Director: Kevin Macdonald
Cast: Russell Crowe, Ben Affleck, Rachel McAdams, Helen Mirren, Robin Wright Penn, Jason Bateman, Jeff Daniels, Harry Lennix
State Of Play is based on the BBC TV series of the same name, and is directed by Kevin Macdonald, the guy behind The Last King Of Scotland. The film begins with the murder of a petty thief and an attack on a pizza delivery man by a skilled assassin. The reason is unclear. Then the following morning, a woman named Sonia Baker is killed in a subway train accident.
Washington Globe journalist Cal McAffrey (Russell Crowe) digs into the first two attacks, which he feels were under odd circumstances. At the same time, Rep. Stephen Collins (Ben Affleck) receives news of Sonia's death. Sonia was his aide, and we subsequently learn that the two were having an affair. Collins' reaction to her death in front of the media makes tabloid headlines. It couldn't come at a worse time for him, as he is in the middle of a hearing where he is speaking out against Pointcorp, a large company pushing for sponsoring large defense contracts for the government.
Washington Globe news blogger Della Frye (Rachel McAdams) seeks Cal's help in investigating Sonia's death, because Cal and Stephen Collins were roommates in college. Cal is uncooperative at first, but he eventually works with Della after being persuaded by his editor, Cameron Lynne (Helen Mirren). Cal meets up with Stephen and tries to uncover the truth, and soon he and Della learn that the three incidents are related. Cal's friendship with Collins is then put to the test when the former starts to get romantically involved with the latter's wife (Robin Wright Penn), and the deeper Cal digs, the more his reputation and conscience is called into question.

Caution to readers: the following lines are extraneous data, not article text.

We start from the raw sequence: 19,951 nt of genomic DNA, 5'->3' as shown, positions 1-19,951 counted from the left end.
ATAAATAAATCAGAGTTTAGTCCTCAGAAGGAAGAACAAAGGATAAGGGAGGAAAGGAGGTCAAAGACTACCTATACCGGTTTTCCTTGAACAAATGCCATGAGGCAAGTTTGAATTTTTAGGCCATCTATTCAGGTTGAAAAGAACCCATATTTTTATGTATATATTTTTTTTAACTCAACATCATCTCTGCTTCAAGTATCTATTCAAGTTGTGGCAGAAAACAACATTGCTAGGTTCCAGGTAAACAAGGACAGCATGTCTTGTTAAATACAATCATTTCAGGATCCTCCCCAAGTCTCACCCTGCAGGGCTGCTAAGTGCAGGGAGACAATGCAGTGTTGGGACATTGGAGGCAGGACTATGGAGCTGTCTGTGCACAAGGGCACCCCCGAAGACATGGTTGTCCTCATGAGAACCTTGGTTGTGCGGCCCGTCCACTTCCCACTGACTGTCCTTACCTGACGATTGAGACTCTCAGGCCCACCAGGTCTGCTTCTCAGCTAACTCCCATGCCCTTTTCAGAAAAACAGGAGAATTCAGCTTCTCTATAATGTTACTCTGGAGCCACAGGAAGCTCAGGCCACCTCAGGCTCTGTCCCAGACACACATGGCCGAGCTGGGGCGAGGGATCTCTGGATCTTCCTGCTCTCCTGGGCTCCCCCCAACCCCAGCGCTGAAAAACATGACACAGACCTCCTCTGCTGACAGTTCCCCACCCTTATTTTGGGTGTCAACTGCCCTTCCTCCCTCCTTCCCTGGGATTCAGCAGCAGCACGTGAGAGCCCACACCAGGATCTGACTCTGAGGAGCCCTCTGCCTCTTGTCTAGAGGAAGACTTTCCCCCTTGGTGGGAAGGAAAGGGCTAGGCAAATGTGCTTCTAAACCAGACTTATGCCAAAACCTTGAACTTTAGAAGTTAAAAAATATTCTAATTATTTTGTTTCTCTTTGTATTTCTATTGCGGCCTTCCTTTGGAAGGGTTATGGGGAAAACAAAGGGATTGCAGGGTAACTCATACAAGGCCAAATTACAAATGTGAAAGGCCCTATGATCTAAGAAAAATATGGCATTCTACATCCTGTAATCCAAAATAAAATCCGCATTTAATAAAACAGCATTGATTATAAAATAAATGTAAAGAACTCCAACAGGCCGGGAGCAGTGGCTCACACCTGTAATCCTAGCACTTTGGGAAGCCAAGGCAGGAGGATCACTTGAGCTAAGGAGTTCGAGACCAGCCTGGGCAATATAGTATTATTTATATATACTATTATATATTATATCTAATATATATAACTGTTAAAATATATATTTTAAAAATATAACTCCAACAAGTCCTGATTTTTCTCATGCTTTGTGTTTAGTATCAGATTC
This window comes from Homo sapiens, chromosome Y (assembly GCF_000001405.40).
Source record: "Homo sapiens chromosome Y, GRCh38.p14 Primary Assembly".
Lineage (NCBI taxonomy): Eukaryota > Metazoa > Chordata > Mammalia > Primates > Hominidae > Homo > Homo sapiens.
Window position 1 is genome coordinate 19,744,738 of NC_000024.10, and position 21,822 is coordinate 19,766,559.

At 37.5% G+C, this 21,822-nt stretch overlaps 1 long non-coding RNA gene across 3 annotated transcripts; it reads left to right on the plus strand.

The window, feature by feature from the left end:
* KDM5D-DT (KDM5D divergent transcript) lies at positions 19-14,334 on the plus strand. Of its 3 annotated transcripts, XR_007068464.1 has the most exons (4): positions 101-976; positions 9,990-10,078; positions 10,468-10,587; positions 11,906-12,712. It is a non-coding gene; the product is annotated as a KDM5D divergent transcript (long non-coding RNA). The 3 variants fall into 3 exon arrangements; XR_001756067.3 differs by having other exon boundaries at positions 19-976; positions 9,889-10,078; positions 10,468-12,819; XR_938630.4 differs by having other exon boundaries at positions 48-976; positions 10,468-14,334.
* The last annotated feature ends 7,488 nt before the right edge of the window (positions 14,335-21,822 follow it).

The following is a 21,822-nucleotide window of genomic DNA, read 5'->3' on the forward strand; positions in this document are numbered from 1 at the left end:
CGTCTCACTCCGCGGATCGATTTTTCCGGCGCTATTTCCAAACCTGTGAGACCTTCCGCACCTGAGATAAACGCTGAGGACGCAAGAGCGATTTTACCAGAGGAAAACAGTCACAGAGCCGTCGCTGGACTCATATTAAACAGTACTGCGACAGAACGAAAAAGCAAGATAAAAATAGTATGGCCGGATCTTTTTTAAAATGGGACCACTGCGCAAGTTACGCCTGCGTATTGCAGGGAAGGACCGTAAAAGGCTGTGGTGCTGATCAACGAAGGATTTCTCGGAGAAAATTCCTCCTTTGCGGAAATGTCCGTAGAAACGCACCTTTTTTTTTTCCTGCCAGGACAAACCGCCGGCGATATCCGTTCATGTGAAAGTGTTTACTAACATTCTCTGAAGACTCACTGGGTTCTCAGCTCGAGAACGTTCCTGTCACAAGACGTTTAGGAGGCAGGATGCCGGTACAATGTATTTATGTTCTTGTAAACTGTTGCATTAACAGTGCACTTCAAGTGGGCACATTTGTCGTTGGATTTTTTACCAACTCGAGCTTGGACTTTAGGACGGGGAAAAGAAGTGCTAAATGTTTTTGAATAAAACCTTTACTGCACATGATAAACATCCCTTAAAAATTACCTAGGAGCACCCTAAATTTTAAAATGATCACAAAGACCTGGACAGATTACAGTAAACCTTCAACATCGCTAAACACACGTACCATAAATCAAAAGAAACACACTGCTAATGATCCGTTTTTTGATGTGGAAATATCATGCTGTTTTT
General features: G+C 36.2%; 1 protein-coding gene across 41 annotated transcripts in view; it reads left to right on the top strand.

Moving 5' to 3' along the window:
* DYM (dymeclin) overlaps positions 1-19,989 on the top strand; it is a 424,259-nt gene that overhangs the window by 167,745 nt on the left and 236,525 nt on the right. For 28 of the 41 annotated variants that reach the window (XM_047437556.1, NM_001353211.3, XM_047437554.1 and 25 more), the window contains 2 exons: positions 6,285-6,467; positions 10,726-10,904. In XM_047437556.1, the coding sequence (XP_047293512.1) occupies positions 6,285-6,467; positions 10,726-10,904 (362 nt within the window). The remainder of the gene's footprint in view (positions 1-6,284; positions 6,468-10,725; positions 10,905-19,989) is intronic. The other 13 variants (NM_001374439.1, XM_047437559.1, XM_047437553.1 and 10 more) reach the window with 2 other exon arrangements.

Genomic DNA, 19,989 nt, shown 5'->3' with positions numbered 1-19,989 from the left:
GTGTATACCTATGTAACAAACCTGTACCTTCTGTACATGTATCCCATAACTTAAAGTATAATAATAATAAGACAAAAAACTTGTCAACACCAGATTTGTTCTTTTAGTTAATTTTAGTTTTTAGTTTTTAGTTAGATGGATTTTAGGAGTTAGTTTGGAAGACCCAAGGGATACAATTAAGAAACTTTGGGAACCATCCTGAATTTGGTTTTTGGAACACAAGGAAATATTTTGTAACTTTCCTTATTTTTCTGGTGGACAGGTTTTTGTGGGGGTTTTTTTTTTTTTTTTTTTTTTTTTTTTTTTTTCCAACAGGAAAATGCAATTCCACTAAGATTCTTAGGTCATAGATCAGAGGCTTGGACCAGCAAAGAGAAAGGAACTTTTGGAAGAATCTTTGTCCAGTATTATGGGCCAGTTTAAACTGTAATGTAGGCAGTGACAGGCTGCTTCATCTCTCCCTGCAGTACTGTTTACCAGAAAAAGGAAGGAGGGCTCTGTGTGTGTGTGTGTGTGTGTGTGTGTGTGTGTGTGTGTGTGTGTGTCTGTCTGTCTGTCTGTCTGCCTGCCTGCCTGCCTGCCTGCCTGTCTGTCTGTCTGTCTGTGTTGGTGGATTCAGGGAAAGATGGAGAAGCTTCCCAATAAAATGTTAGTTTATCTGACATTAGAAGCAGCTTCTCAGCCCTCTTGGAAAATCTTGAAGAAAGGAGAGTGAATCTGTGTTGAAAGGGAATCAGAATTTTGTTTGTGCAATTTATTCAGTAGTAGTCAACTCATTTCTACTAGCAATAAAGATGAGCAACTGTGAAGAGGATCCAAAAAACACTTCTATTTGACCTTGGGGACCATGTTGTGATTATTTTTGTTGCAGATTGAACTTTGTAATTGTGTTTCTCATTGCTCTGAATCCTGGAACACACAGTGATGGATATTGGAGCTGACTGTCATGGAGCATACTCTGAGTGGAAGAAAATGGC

Macdonald does a splendid job in helming a thriller that keeps you rooted in the goings on until the very end. It does not have plenty action scenes, but the characters and the riveting storyline are more than enough to reel you in and keep you on edge. The way Cal and Della investigate and probe for information, the way information is submitted, exchanged and eventually put out to the world through the media, is rather interesting to watch, which is a sure plus point for the film.
Crowe succeeds as Cal, and drives the film for the most part. He is a journalist who never stops seeking the facts at any cost, even when the people around him don't know if he's after a story or trying to help a friend, he pushes on. As the viewer, you sort of know whose side he's on, but do his methods justify his intentions? That is the question. McAdams, whom I've always disliked for simply being too good looking to take seriously, acquits herself well as Della, who is ambitious and yet sometimes too ambitious for her own good. Mirren is slightly wasted as the tough as nails editor Cameron though. A few more scenes with her would have made her more memorable. Penn and Jason Bateman (as an informant) lend credible support too. Affleck is somewhat miscast as Stephen Collins, but he didn't do too badly, just not enough to stand up to Crowe.
However, the film deserves a better climax than the one it got. There is a twist at the end, but its delivery wasn't very convincing. Thankfully, Russell Crowe's screen presence makes up for that. He is what makes State Of Play a worthwhile watch.
Stay for the closing credits, which show how a newspaper goes from print to ship. (4/5)